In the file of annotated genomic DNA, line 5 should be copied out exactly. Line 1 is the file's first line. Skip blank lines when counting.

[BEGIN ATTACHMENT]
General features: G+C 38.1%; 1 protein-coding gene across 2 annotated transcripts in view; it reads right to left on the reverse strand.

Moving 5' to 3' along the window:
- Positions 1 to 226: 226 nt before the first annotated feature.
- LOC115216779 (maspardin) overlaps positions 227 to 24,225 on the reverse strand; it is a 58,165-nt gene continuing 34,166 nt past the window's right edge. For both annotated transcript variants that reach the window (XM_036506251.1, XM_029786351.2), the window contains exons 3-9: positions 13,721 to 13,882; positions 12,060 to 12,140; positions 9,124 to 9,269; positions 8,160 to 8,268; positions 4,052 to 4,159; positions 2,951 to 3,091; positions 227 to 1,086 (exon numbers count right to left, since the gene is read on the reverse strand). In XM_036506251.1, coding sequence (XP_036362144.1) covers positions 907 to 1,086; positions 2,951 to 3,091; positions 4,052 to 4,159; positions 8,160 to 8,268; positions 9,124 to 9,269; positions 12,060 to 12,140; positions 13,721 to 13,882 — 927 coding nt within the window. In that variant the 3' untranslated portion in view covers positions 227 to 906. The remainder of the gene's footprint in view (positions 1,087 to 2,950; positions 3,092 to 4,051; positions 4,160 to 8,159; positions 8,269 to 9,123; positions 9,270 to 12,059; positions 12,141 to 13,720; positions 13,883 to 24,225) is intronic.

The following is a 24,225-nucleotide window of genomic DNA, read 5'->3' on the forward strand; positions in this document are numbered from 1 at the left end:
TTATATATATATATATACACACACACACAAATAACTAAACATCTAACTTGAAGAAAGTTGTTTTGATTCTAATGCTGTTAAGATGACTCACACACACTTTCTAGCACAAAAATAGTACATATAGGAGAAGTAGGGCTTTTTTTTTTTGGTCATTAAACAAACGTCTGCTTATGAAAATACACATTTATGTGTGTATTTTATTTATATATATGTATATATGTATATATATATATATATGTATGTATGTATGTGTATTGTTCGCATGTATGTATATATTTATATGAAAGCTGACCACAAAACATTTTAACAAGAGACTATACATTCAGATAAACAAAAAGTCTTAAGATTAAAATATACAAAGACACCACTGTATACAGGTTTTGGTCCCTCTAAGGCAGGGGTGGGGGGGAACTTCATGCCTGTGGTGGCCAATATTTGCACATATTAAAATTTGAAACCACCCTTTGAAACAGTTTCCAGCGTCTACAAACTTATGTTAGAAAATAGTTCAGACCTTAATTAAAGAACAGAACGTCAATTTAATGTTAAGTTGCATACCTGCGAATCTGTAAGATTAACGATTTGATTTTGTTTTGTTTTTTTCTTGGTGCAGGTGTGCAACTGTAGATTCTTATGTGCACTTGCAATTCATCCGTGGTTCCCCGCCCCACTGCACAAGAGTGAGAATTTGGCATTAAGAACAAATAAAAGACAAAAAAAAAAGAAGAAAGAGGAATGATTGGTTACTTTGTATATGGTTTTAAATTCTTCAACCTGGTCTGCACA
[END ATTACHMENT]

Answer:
The following is a 24,225-nucleotide window of genomic DNA, read 5'->3' on the forward strand; positions in this document are numbered from 1 at the left end: